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Mental Health and COVID-19: Part 2

Stories from the Frontline

Jazzy Danziger | May 28, 2020

As part of our efforts to map the unique needs and challenges of healthcare workers, we recently shared insights around the mental health impact of COVID-19 on frontline clinicians, nurses, medical administrators and others. It seemed only natural to dig deeper by seeking out frontline medical professionals – all family members or friends of 2e employees – willing to provide firsthand accounts of unique stressors, recommendations for self-care resources and moments of optimism.

Fear of the Unknown

Sue Troy (director of a home care agency): Initially, it was the fear of the unknown that was the root of anxiety for my clinicians. All they knew was the devastating news from China, Italy and then Washington, California and finally New York City. It was getting closer to home. How would they “know” if they were walking into a COVID-19 home? Would they have enough PPE or the right PPE? Would they transmit it to their families and loved ones? All valid concerns. This was weeks away from our first COVID-19 patient.

Anonymous E.R. nurse: Historically, much of nursing is framed using evidence-based practice. But there is no evidence for COVID-19 yet. We have no studies. We have little to no data.

Concerns About PPE

Anonymous E.R. nurse: I work in a rural Emergency Department. Since the first few weeks of March, we have seen our census drop by 50% or greater. It seems that approximately 60% of the patients who come into the ED trigger some sort of screening for COVID-19, which means full PPE. We are instructed to reuse N95 masks. Is that safe? Am I contaminating myself because I’m not touching it correctly?

Technology

Ann Roberts (clinical nurse, OR): With the temporary halt to elective surgeries, I have been reassigned to a completely different job screening patients. have had to learn how to use technology that I’ve never used before: new computer programs, phone technology, sometimes four monitors at once. It was stressful for me initially because I was suddenly thrown into something I’d never done before.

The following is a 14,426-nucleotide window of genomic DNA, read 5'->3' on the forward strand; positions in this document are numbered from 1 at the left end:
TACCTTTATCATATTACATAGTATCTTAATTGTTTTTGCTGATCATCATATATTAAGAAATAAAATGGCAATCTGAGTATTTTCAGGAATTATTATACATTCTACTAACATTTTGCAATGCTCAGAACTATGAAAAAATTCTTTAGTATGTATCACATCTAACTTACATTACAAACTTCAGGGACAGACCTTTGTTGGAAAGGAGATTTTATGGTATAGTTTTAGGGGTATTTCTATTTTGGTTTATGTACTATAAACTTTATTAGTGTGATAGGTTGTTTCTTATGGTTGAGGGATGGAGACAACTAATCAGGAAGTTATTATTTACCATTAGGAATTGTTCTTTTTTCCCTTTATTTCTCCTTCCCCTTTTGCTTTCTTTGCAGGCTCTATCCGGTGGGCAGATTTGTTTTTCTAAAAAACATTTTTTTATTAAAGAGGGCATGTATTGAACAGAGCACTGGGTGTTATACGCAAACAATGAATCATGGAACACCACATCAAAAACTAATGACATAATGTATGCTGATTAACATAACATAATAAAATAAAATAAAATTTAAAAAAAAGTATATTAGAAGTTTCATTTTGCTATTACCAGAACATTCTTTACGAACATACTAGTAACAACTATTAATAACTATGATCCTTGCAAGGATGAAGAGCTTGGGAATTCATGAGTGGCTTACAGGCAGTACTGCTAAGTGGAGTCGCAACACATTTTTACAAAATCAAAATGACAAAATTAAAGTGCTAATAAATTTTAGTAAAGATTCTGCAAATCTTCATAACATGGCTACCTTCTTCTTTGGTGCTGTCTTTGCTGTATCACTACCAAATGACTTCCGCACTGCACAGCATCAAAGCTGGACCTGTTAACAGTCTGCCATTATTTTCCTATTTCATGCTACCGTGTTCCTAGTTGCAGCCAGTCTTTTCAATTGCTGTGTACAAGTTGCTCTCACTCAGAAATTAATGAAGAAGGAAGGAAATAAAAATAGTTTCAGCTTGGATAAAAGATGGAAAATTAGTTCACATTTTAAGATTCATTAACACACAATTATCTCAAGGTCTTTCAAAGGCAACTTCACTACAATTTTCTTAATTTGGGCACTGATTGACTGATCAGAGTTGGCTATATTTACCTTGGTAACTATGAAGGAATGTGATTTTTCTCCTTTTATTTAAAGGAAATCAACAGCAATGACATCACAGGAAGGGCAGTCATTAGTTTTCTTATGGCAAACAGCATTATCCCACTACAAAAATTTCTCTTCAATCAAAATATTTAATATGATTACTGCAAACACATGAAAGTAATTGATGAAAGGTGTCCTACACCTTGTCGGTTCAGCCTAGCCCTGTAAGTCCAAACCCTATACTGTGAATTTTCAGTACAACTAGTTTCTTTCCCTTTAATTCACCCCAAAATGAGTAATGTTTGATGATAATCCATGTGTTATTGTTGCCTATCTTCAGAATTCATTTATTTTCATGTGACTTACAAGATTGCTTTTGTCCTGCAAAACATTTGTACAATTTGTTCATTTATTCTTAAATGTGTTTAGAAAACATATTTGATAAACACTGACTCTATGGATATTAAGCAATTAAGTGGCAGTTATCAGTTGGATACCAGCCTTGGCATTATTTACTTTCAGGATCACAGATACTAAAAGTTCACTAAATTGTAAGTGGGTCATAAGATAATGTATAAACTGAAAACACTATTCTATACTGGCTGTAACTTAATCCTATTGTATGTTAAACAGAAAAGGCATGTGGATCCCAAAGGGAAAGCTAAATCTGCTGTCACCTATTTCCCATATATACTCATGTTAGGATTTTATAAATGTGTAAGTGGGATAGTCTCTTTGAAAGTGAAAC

Family and Isolation

Lindy Huff (cardiac nurse): The social isolation we feel is also a huge source of stress. Not being able to spend time with family members, missing birthdays, not being able to play with and hug our grandchildren are all big challenges.

Anonymous E.R. nurse: How do I keep my family safe? I cannot send my children away for months at a time. I cannot burden my husband with sole childcare.

Caring for Patients

Anonymous E.R. nurse: My greatest joy and purpose with nursing is that by spending time with patients I am able to provide them with comfort, to potentially ease their suffering during a difficult time. I am now forced to wear impersonal gear and when I am in the room, I’m attempting to keep the visit as brief as possible (to protect the patients and myself). This is a conundrum. I can’t care for them if I’m not there. And they feel lonely, scared and helpless during a time when they can’t have visitors either.

Self-Care Resources

Ann Roberts: Self-care for me includes talking with sympathetic coworkers. My organization also provides an employee assistance program with 24/7 access to a licensed counselor. In addition, they provide employees with online resources. Healthcare workers in smaller institutions may not have resources like these.

Lindy Huff: We have many resources available: an employee assistance program, a coworker crisis fund, financial education resources, an e-chaplaincy, major disaster PTO donation, United Way 2-1-1 and earned wage access to name a few. We also have a program that offers tips on healthy eating, stress reduction, exercise and meditation.

Anonymous E.R. nurse: Exercising and spending time outdoors has been most helpful. And limiting time spent reading about COVID-19, limiting social media intake. Any counseling services that are available are beneficial.

Reasons for Optimism

Lindy Huff: We have been amazed at the outpouring from our community. Our hospital receives daily donations of food, masks, t-shirts, monetary donations and well wishes.

Ann Roberts: Many patients that I talk to through the call center have thanked me for the dedication of my field. Management at the call center has provided free breakfasts, lunches and other goodies.

Anonymous E.R. nurse: Most of the patients that I have encountered are equal parts scared of the hospital and grateful for the work that healthcare workers are doing. They’ve been more vocal about their appreciation for what we do and that’s nice.

Sue Troy: My clinicians are champions. They have not missed a beat to meet the needs of these patients. I hope that someday they can reflect and appreciate the difference they made for these patients by surrendering their own anxiety and being the epitome of altruism. ‘When “I” becomes “we”, even “illness” becomes “wellness.’

Stay tuned for more insights from healthcare workers on obstacles to mental health care, managing a team during a crisis and the impact of process and training changes.

If you’re a healthcare worker in need, please see the American Medical Association’s helpful list of strategies and resources for managing your unique mental health  . You can also call the NAMI HelpLine at 1-800-950-NAMI (6264) Monday through Friday, 10 AM to 6 PM, or text HELLO to 741741 to reach the free Crisis Text Line 24 hours a day, seven days a week.

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